“When we came back down the second time, about 80 per cent of the changes we suggested were made—and with the other 20 per cent, Cat had good reasons why the changes could not be made.”

Translate this into baseball terms, and Cat was batting a very high .800.

Lind LoggingReid Lind (above, with the 555D) runs the day-to day operations of Lind Logging.

B.C. Cat dealer Finning Canada asked Reid to be part of a logging contractors group, to participate in focus groups, and try out the new D series machines.

“The D Series was developed over the course of 4 ½ years with extensive input from loggers and Cat dealers,” summarized Matt McDonald, product specialist for Caterpillar Forest Products. At every stage of the machine’s development, they provided feedback so Cat could be sure the skidders were going to do what they needed them to do, he added.

The third time down to Georgia, more tweaking had been done, and the equipment was put through the paces, in kind of a mini-demo.

It was a varying group of contractors, and some of them, from the southern U.S., were looking at working with prototypes of the more mid-sized skidders, the 525Ds and 535Ds. The southern contractors work a lot in plantation forests, where the skidding trails are more like well-established country roads.

But in talking with the Cat people, and Brian Mulvihill, director of forest products with Finning, Reid said he wanted to go big with using a new Cat D series skidder—the 275 hp 555D.

When it comes to their logging operations in B.C.’s rugged Southern Interior, what Reid and Mac Lind are looking for are power and size. “From the start, I said to Brian, let’s get the big skidder.”

And Reid was the first one in the cab running the 555D in their operations. “It gets into the steep places that we need to go, and it’s very stable,” says Reid. “For us, big is the way to go.” The large size of the 555D is helpful in keeping the machine stable in the adverse ground they work in.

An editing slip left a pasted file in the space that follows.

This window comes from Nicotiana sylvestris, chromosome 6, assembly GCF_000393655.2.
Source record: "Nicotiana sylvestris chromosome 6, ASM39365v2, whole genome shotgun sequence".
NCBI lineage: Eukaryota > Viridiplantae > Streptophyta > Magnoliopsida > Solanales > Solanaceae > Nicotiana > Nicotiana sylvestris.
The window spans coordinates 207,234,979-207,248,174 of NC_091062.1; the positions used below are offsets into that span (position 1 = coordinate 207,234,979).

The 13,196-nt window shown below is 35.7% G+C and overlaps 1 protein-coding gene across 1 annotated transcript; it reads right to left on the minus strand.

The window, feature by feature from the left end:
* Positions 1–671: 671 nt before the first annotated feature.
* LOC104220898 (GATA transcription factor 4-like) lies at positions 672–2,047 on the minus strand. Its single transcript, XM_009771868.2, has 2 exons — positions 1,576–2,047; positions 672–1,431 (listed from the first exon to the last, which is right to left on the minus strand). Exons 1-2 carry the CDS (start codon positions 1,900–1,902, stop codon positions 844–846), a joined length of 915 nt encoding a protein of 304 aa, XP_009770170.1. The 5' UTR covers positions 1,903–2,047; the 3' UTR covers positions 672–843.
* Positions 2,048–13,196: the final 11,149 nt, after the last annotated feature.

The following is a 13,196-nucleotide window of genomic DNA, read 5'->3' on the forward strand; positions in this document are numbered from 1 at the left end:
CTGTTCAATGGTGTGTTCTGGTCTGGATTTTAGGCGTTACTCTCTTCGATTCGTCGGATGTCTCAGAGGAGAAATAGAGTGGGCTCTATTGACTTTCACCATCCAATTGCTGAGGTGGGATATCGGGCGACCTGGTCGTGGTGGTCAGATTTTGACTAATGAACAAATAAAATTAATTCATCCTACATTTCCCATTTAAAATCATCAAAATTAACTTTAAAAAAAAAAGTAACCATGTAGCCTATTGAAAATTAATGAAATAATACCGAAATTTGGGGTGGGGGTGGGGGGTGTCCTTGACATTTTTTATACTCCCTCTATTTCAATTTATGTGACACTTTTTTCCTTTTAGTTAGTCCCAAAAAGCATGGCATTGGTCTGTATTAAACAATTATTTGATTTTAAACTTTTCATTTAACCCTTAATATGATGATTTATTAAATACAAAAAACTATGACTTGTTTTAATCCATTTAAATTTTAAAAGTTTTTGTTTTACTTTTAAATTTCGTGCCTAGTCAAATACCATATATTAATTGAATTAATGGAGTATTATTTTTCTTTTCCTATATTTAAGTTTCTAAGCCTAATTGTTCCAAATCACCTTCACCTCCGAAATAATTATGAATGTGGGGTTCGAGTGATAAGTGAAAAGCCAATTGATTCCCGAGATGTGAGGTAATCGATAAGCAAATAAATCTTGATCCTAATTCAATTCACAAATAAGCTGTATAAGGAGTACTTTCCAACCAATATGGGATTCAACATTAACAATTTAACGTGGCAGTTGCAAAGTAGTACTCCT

They also ran another machine, the new 545D in their operations last summer, in some field trials. “We had it working with three processors, and it was a bit challenging for the skidder operators, but they were able to stay ahead of the processors, even though we were working in some small wood.”

At the time this story was being put together, they had not done specific fuel monitoring on the 555D, but Reid expected it would be about the same as the 545C. But even if it is the same, he said, the 555D does quite a bit more in terms of production, so they are ahead in terms of production per litre of fuel consumed.

And they need to keep productivity high, as they can sometimes be working in small wood. This year, they were working in areas with volume of .2 cubic metres per tree, but last year, around Oliver, B.C., to the east, they were working in smaller, .14 cubic metre a tree wood.

Lind Logging

Cat’s strong presence is evident throughout the equipment line-up of Lind Logging, including Cat 541 bunchers. The operation recently signed up for Cat Product Link, the equipment maker’s telematics system, to help it monitor production rates and equipment fuel consumption.

They still get some bug wood in the areas they work in. “The mountain pine beetle was kind of hit and miss in this area, and Weyerhaeuser has gone after the bug wood fairly hard,” explained Reid. “There is definitely some bug wood still out there, but overall, the wood is fairly green. And we’re working in areas that also have spruce, balsam and fir. I think we’re going to be doing a lot of fir in the next couple of years.”

While some of the Cat people who visited the Lind Logging operation had been to B.C. before, some had not, and were impressed with how the operation delivered solid timber production in tough slopes, and challenging weather conditions. Equipped with chains, the skidders move around in hip deep snow, and minus-30 Celsius temperatures in the winter months. In the summer, the temperatures can easily be in the high plus-30’s. Princeton and the other towns in this part of B.C., such as Lillooet, are often the hot spots, temperature-wise in Canada in the summer months.

The Cat people were especially interested in seeing how the Cat ACERT Tier 4 engine on the 555D performed; results have been good, to date. “We haven’t had any troubles with it,” says Reid.

Mac Lind is still involved in the logging operation these days; he looks after the right-of-way crew, and runs loader a fair bit. “He’s still a part of the business,” says Reid.

They’ve had a right-of-way program going with Weyerhaeuser Princeton that Mac oversees that does five or six loads of logs a day with one buncher, a single skidder, a couple of processors, and a loader.

Reid runs equipment once in a while, but most of his time is taken up managing the business. This year, that involved some extra co-ordinating as the company took over Dennis Cook’s logging operation, which involved meshing the operations together, both in terms of people and equipment. That has worked out well, reports Reid.

They now have additional wood volume, and additional people and equipment to do that volume.